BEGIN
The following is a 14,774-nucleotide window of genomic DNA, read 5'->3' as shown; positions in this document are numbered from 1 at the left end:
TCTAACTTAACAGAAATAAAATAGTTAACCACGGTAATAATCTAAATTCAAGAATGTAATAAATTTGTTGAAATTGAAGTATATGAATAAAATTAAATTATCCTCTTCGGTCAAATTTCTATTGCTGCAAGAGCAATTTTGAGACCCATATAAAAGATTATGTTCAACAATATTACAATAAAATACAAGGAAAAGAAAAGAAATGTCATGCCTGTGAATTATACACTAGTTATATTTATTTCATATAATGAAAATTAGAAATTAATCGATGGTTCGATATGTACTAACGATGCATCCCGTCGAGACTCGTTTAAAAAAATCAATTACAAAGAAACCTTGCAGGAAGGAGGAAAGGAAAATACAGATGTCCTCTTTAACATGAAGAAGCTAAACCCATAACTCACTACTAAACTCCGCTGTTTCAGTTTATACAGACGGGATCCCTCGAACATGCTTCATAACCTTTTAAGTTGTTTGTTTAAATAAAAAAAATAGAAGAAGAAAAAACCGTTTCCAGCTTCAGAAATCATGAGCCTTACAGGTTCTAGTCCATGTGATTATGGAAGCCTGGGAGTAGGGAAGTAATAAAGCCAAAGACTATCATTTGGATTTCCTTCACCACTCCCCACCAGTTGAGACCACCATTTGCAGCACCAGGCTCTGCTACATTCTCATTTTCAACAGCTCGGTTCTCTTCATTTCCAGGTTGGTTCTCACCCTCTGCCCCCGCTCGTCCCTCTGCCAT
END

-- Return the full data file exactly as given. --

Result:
The following is a 14,774-nucleotide window of genomic DNA, read 5'->3' as shown; positions in this document are numbered from 1 at the left end:
TCTAACTTAACAGAAATAAAATAGTTAACCACGGTAATAATCTAAATTCAAGAATGTAATAAATTTGTTGAAATTGAAGTATATGAATAAAATTAAATTATCCTCTTCGGTCAAATTTCTATTGCTGCAAGAGCAATTTTGAGACCCATATAAAAGATTATGTTCAACAATATTACAATAAAATACAAGGAAAAGAAAAGAAATGTCATGCCTGTGAATTATACACTAGTTATATTTATTTCATATAATGAAAATTAGAAATTAATCGATGGTTCGATATGTACTAACGATGCATCCCGTCGAGACTCGTTTAAAAAAATCAATTACAAAGAAACCTTGCAGGAAGGAGGAAAGGAAAATACAGATGTCCTCTTTAACATGAAGAAGCTAAACCCATAACTCACTACTAAACTCCGCTGTTTCAGTTTATACAGACGGGATCCCTCGAACATGCTTCATAACCTTTTAAGTTGTTTGTTTAAATAAAAAAAATAGAAGAAGAAAAAACCGTTTCCAGCTTCAGAAATCATGAGCCTTACAGGTTCTAGTCCATGTGATTATGGAAGCCTGGGAGTAGGGAAGTAATAAAGCCAAAGACTATCATTTGGATTTCCTTCACCACTCCCCACCAGTTGAGACCACCATTTGCAGCACCAGGCTCTGCTACATTCTCATTTTCAACAGCTCGGTTCTCTTCATTTCCAGGTTGGTTCTCACCCTCTGCCCCCGCTCGTCCCTCTGCCAT